Theresa May is heading for a crushing defeat on Brexit vote in the Commons today. Despite a series of last-minute appeals to rebel Tory MPs to back her EU withdrawal agreement.

Senior MPs and a number of sources are predicting a defeat for the prime minister of between 100 and 200 votes, which is likely to be followed by Jeremy Corbyn calling a vote of no confidence in the government.

Mrs May’s allies insist that whatever the scale of the defeat, she has no intention of quitting or calling a general election, but she will come under enormous pressure to unveil a Brexit Plan B.

On the eve of the historic vote, the prime minister appealed to MPs during a Commons statement to take a “second look” at her agreement, despite admitting it was not perfect and was a compromise.

In the Commons, she said: “It is not perfect but when the history books are written, people will look at the decision of this House and ask, ‘Did we deliver on the country’s vote to leave the EU, did we safeguard our economy, security or union, or did we let the British people down?'”

Then, in an emotional speech to Conservative MPs that was described by her supporters as a “bravura performance”, she urged them to “keep Jeremy Corbyn as far away from No. 10 as possible”.

Theresa May, the Prime Minister CREDIT: LEON NEAL /GETTY IMAGES EUROPE 

Winding up day four of the five-day Commons debate on the withdrawal agreement in the early hours of the morning, the chancellor Philip Hammond told MPs: “We as a House now need to move swiftly and decisively to get behind the deal.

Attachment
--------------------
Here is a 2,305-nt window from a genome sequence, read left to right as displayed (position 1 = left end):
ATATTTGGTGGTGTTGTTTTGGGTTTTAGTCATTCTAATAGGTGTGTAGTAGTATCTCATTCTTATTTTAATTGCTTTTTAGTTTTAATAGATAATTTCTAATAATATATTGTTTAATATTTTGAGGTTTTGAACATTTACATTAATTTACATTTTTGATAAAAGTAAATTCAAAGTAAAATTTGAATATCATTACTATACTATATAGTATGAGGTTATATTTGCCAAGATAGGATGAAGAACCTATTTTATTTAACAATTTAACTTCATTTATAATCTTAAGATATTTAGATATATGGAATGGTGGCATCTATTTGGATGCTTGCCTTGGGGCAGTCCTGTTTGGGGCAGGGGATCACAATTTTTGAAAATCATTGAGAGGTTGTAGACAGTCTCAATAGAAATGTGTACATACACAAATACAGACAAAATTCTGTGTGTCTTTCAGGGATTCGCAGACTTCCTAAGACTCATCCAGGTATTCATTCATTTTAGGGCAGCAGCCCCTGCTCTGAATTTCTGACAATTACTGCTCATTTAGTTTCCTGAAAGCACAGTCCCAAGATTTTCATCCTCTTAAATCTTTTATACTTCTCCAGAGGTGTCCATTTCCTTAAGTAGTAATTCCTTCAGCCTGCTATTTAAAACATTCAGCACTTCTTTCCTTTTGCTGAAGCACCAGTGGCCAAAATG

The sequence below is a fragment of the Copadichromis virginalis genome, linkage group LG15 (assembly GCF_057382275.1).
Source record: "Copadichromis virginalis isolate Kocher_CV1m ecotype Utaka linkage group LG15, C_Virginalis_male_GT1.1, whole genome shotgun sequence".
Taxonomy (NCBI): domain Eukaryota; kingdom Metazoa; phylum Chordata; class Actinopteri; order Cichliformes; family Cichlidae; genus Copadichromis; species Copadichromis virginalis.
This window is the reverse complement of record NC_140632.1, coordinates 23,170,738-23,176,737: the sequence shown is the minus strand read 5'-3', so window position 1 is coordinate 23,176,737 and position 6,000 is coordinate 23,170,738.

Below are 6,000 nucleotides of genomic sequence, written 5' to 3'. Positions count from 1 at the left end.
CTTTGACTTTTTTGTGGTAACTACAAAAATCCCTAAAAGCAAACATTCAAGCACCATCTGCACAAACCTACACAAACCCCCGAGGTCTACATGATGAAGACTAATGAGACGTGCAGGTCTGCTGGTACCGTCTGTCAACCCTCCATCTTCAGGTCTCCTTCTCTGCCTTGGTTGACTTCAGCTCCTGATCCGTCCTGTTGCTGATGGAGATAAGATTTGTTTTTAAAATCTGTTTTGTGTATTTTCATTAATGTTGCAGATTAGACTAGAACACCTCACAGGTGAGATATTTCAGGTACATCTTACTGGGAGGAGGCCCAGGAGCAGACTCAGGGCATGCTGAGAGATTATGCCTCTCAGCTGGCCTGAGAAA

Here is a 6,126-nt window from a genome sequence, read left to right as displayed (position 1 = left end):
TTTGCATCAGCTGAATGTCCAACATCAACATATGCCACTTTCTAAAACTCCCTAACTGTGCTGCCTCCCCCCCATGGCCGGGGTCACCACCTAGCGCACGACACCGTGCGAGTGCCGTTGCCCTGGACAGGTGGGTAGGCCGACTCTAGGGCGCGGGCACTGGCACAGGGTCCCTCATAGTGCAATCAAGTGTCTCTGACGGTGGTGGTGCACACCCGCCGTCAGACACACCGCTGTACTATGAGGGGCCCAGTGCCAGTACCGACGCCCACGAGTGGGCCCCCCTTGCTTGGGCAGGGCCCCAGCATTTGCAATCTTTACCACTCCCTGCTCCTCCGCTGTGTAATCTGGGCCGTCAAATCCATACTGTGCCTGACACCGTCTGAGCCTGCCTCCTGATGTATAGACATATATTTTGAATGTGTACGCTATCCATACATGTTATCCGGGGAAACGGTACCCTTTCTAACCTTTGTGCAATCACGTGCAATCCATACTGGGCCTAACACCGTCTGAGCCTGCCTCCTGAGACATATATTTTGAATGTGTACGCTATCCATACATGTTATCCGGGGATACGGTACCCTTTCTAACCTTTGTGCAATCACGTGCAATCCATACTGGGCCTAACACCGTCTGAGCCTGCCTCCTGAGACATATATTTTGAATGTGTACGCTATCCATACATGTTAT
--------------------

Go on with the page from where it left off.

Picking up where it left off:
“To make the tough choices that are needed to simultaneously deliver the Brexit people voted for, to protect our economy and our national security and to give them the brighter future they were promised.”

Too little too late

Despite delays by the government, the Brexit deal faces a similar parliamentary arithmetic to the one it did before. The prime minister had promised she would secure additional “legal and political assurances” from Brussels when she delayed a vote on her deal and fought off a challenge to her leadership. However, weeks after and nothing changed. Her vote still faces stiff opposition from the labour party and Tory rebels are set to defy whips and vote against the deal today.

What happens next?

If the deal is rejected by MPs, Mrs May has three sitting days to return to Parliament with a “Plan B”.Some have suggested she would head to Brussels on Wednesday to try to get further concessions from the EU, before returning to the Commons to give a statement about her new proposal by Monday. This could then be put to a vote by MPs.

If this also fails, there is a proposal put forward by senior Conservative backbenchers Nick Boles, Sir Oliver Letwin and Nicky Morgan for a “European Union Withdrawal Number 2 Bill”. This would give ministers another three weeks to come up with another plan and get it through Parliament.

If this doesn’t work either, they propose giving the responsibility of coming up with a compromise deal to the Liaison Committee – which is made up of the chairmen and chairwomen of all the Commons select committees, drawn from opposition parties as well as the Conservatives.

This proposal in turn would have to be voted through by MPs.